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being grown throughout Central America, in many of the Caribbean Islands and in areas adjacent to the Andes in South America, but it still remained a great luxury.
Early in the 1800s, duties were reduced and consumption increased, though only as a chocolate drink high in fat, being still made from the whole cocoa bean. In 1828, Van Houten designed a press to remove some of the fat and opened up a vast range of new products including chocolates as we know them today! This was the first of many major technical advances that have led to the wide variety of products based on the cocoa bean now available. Very modest quantities of cocoa are used in cosmetics, the rest being as chocolate and other foodstuffs.
There was considerable trade between Brazil and West Africa in the 19th century and so the introduction of cocoa into Africa could be seen as inevitable, and 1822 seems to be the date generally given for the movement of cocoa to Principe, a small volcanic island just off the West African coast, then under Portuguese control. Plants were then soon moved to all the other islands off that coast, but large-scale cultivation in West Africa only started in Nigeria in 1874 and Ghana in 1879. However, from 1857 missionary groups had been attempting introductions into Ghana although with almost no success. Some data on cocoa production over the last 150 years are presented in Table 2.1.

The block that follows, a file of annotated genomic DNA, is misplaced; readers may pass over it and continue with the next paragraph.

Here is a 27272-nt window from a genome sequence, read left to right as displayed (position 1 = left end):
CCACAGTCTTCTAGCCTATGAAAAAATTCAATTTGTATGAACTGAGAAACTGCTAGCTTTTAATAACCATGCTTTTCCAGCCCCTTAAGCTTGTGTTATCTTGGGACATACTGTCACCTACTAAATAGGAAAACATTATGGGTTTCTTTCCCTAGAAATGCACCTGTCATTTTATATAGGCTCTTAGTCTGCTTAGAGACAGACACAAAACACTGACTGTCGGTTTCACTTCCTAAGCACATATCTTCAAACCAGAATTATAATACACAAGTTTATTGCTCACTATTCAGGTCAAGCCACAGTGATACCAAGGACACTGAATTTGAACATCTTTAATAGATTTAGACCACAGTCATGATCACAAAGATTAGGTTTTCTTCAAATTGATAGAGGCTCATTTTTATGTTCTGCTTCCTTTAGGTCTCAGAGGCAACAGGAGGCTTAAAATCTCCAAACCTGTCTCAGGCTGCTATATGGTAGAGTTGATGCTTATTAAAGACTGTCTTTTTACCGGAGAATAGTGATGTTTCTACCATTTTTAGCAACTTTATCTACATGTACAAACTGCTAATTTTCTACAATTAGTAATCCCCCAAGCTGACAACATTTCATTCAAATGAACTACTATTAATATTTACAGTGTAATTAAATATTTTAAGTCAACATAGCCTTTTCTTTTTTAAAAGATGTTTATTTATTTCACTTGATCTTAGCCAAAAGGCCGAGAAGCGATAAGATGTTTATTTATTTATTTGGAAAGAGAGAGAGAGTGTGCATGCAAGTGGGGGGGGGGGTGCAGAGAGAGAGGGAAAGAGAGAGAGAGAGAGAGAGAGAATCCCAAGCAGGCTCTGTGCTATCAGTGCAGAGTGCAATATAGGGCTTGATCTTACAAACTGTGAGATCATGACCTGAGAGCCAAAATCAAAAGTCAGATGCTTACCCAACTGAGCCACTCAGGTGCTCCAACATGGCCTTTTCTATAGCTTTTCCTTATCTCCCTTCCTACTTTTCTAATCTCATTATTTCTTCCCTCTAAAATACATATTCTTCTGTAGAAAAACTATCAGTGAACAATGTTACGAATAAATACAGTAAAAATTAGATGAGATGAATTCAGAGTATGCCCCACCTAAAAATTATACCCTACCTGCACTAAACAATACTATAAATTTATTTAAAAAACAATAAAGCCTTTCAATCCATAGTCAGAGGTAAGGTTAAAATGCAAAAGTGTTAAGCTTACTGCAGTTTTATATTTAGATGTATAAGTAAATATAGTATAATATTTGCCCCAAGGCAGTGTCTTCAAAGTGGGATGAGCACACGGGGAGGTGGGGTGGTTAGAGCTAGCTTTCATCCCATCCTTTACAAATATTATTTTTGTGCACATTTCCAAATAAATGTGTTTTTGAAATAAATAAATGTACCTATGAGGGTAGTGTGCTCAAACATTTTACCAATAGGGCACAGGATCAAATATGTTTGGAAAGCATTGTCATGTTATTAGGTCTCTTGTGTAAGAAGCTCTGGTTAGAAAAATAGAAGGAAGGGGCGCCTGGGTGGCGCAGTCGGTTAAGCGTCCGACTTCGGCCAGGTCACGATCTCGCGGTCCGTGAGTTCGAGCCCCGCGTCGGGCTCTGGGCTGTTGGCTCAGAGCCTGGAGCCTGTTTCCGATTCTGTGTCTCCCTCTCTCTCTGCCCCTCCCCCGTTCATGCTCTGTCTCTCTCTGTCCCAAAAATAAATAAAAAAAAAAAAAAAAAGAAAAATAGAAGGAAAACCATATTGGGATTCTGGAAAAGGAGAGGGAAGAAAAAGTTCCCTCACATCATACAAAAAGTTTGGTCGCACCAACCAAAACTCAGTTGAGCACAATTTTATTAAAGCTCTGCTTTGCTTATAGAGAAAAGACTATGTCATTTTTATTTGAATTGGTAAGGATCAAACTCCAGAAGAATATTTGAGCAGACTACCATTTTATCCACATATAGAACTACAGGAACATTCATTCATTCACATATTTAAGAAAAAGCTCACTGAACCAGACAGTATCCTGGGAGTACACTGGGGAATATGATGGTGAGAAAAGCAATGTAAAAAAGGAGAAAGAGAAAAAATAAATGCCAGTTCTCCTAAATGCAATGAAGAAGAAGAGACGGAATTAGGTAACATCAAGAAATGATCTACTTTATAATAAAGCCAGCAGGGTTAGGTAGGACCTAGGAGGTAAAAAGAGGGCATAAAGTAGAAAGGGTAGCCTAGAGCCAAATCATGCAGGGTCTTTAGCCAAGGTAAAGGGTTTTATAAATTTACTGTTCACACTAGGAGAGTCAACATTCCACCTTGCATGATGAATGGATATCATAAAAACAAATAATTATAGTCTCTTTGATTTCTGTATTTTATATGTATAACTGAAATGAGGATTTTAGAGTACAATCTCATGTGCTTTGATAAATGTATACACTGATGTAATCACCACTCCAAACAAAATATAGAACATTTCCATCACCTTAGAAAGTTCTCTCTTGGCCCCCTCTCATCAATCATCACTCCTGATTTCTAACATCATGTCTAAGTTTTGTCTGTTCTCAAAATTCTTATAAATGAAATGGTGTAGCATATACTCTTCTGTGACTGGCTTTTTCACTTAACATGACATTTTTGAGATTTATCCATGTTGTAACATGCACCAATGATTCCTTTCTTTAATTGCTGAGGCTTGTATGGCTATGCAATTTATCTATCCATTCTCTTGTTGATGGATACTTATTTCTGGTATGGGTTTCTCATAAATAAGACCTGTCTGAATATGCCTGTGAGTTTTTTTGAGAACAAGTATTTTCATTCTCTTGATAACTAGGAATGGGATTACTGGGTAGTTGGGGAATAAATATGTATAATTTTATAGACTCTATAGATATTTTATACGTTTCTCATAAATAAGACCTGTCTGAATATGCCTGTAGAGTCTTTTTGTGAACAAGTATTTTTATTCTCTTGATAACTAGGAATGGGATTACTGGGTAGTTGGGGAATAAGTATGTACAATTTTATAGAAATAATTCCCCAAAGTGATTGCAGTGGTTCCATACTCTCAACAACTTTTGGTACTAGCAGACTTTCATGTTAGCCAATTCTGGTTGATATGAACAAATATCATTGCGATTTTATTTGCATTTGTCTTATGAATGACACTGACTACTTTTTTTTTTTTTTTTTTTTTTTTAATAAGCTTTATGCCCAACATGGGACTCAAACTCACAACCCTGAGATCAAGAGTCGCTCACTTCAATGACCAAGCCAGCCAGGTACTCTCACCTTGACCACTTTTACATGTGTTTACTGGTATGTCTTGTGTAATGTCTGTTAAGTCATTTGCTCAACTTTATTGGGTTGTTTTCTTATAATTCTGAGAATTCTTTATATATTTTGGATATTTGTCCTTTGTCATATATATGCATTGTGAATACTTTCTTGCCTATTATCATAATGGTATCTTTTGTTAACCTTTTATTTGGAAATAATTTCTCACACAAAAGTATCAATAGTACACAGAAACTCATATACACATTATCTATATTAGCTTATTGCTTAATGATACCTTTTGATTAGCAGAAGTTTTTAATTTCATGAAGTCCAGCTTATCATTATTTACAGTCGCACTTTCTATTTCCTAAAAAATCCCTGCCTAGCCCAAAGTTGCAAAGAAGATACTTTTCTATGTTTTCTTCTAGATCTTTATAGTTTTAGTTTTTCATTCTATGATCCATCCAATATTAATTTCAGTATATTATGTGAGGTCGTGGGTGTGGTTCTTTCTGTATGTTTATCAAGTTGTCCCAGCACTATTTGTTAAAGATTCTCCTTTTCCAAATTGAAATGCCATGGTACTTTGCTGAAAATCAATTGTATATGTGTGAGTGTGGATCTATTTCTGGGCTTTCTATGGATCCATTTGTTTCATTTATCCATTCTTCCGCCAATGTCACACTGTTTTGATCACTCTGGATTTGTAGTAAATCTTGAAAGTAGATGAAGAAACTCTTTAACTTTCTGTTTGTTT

In 1876, Daniel Peter mixed milk solids with cocoa and sugar to make milk chocolate and this led to very rapid growth in chocolate popularity from the start of the 20th century. With this, cocoa plantings on a significant scale began and there was a shift in the balance of production from South America and the Caribbean to West Africa (see Table 2.1 and Fig. 2.1). The other great change then was the move from plantings of the Criollo types to the Forastero types, because of their higher yield potential and greater resistance to pests and diseases. In the 1850s, beans from Criollo types accounted for almost 80% of total global production of cocoa, by 1900 it had fallen to 4045% and since then it has continued to fall steadily to perhaps only 1 or 2% in 1998.
On a global level, cocoa is one of the smaller commodities, with only an estimated 2.7 million tonnes being produced in 1996/97, in comparison to current estimates of global wheat production at 6000 million tonnes, rice at 380 million, oilseeds at 260 million, cotton at 90 million and coffee at 6.15 million tonnes (2). Cocoa is a classic example of an agricultural commodity that, whilst being produced almost totally by developing countries in the tropics, is largely consumed in the (cooler) industrialized economies. Seven countries Brazil, Cameroon, Cote d'Ivoire, Ghana, Nigeria, Indonesia and Malaysia presently account for about 86% of world production, with the four West African countries amounting to over 55%
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